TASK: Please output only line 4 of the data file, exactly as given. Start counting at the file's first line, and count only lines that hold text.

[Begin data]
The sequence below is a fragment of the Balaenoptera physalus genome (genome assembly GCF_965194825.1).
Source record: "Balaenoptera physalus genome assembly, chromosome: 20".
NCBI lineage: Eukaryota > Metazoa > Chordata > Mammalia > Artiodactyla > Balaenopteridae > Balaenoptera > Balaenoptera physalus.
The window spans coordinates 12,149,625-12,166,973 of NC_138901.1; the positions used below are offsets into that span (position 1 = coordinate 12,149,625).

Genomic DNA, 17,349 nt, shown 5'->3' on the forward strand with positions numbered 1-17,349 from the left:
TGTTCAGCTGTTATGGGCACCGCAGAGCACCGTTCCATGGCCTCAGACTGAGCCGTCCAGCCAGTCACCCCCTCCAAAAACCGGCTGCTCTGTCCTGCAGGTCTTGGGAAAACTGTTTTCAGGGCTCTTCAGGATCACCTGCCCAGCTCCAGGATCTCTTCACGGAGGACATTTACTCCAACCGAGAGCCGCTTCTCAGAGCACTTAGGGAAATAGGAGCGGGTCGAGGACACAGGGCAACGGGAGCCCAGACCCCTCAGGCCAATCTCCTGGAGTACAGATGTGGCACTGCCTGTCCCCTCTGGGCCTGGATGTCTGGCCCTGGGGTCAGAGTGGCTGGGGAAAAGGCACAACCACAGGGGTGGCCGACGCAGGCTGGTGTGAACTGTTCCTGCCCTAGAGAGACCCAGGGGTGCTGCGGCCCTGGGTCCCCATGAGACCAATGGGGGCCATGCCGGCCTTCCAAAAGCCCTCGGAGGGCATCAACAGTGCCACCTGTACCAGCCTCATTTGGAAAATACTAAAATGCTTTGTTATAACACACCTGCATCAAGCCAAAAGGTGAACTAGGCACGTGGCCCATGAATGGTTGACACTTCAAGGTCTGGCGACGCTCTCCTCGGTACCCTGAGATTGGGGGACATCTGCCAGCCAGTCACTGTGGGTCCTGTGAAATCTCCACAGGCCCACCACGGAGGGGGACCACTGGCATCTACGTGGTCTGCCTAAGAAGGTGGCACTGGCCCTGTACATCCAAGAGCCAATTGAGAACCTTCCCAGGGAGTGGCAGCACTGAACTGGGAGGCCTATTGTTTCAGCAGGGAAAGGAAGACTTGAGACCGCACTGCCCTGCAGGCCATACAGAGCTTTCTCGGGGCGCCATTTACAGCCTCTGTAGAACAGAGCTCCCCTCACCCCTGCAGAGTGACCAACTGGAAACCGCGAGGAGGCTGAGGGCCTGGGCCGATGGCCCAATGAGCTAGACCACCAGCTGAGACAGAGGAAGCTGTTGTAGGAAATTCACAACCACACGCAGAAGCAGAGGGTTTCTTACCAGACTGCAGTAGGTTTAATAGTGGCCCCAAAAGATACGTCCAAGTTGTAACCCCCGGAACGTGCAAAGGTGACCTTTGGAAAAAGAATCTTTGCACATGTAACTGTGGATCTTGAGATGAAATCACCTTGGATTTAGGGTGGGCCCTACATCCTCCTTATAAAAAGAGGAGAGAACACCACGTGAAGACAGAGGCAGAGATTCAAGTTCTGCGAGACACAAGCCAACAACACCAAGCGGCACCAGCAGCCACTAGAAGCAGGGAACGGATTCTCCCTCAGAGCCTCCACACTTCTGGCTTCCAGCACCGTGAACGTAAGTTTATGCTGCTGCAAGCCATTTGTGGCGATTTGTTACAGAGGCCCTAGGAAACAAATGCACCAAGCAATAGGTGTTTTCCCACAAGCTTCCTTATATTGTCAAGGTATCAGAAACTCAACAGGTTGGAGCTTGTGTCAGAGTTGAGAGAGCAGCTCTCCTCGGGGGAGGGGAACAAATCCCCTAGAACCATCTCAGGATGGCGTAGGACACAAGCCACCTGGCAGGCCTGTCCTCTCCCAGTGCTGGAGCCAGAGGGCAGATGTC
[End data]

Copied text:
The window spans coordinates 12,149,625-12,166,973 of NC_138901.1; the positions used below are offsets into that span (position 1 = coordinate 12,149,625).